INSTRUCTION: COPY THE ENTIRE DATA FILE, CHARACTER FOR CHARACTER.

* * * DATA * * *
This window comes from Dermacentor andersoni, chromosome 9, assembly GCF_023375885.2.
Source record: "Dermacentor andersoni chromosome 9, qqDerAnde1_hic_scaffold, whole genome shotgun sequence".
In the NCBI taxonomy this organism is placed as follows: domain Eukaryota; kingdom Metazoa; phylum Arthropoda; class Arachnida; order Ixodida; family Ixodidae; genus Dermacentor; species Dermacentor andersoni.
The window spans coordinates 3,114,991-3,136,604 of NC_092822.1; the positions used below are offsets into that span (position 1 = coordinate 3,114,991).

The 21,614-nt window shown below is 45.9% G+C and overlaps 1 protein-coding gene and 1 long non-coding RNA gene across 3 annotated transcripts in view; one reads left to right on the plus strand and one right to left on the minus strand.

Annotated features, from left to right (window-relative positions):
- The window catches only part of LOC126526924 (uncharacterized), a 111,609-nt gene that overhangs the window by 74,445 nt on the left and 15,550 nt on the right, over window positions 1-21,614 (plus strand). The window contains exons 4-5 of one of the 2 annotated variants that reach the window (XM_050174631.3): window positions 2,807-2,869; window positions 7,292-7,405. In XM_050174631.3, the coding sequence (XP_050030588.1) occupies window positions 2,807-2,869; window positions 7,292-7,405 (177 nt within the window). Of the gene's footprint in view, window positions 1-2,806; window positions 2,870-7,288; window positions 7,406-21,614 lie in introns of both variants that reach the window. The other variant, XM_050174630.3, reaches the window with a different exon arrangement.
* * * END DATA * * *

This window comes from Dermacentor andersoni, chromosome 9, assembly GCF_023375885.2.
Source record: "Dermacentor andersoni chromosome 9, qqDerAnde1_hic_scaffold, whole genome shotgun sequence".
In the NCBI taxonomy this organism is placed as follows: domain Eukaryota; kingdom Metazoa; phylum Arthropoda; class Arachnida; order Ixodida; family Ixodidae; genus Dermacentor; species Dermacentor andersoni.
The window spans coordinates 3,114,991-3,136,604 of NC_092822.1; the positions used below are offsets into that span (position 1 = coordinate 3,114,991).

The 21,614-nt window shown below is 45.9% G+C and overlaps 1 protein-coding gene and 1 long non-coding RNA gene across 3 annotated transcripts in view; one reads left to right on the plus strand and one right to left on the minus strand.

Annotated features, from left to right (window-relative positions):
- The window catches only part of LOC126526924 (uncharacterized), a 111,609-nt gene that overhangs the window by 74,445 nt on the left and 15,550 nt on the right, over window positions 1-21,614 (plus strand). The window contains exons 4-5 of one of the 2 annotated variants that reach the window (XM_050174631.3): window positions 2,807-2,869; window positions 7,292-7,405. In XM_050174631.3, the coding sequence (XP_050030588.1) occupies window positions 2,807-2,869; window positions 7,292-7,405 (177 nt within the window). Of the gene's footprint in view, window positions 1-2,806; window positions 2,870-7,288; window positions 7,406-21,614 lie in introns of both variants that reach the window. The other variant, XM_050174630.3, reaches the window with a different exon arrangement.